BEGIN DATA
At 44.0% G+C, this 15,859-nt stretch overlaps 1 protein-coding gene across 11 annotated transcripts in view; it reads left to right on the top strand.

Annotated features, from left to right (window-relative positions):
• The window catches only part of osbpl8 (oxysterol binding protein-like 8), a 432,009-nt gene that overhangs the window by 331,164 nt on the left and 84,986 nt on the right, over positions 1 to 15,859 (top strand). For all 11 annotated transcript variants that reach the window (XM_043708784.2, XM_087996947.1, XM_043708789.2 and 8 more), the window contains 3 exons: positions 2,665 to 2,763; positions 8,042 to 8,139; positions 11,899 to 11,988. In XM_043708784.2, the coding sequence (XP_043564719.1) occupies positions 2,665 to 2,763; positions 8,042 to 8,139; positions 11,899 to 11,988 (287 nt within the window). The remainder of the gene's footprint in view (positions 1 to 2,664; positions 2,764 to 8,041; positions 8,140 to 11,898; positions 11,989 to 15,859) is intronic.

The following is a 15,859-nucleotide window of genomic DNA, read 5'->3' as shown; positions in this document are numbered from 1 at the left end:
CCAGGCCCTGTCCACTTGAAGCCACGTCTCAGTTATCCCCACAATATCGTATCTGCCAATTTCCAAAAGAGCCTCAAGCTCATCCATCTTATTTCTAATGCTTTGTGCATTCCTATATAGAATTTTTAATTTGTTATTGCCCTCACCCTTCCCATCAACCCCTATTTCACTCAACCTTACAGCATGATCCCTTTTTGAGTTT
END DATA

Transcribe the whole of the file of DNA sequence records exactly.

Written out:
At 44.0% G+C, this 15,859-nt stretch overlaps 1 protein-coding gene across 11 annotated transcripts in view; it reads left to right on the top strand.

Annotated features, from left to right (window-relative positions):
• The window catches only part of osbpl8 (oxysterol binding protein-like 8), a 432,009-nt gene that overhangs the window by 331,164 nt on the left and 84,986 nt on the right, over positions 1 to 15,859 (top strand). For all 11 annotated transcript variants that reach the window (XM_043708784.2, XM_087996947.1, XM_043708789.2 and 8 more), the window contains 3 exons: positions 2,665 to 2,763; positions 8,042 to 8,139; positions 11,899 to 11,988. In XM_043708784.2, the coding sequence (XP_043564719.1) occupies positions 2,665 to 2,763; positions 8,042 to 8,139; positions 11,899 to 11,988 (287 nt within the window). The remainder of the gene's footprint in view (positions 1 to 2,664; positions 2,764 to 8,041; positions 8,140 to 11,898; positions 11,989 to 15,859) is intronic.

The following is a 15,859-nucleotide window of genomic DNA, read 5'->3' as shown; positions in this document are numbered from 1 at the left end:
CCAGGCCCTGTCCACTTGAAGCCACGTCTCAGTTATCCCCACAATATCGTATCTGCCAATTTCCAAAAGAGCCTCAAGCTCATCCATCTTATTTCTAATGCTTTGTGCATTCCTATATAGAATTTTTAATTTGTTATTGCCCTCACCCTTCCCATCAACCCCTATTTCACTCAACCTTACAGCATGATCCCTTTTTGAGTTT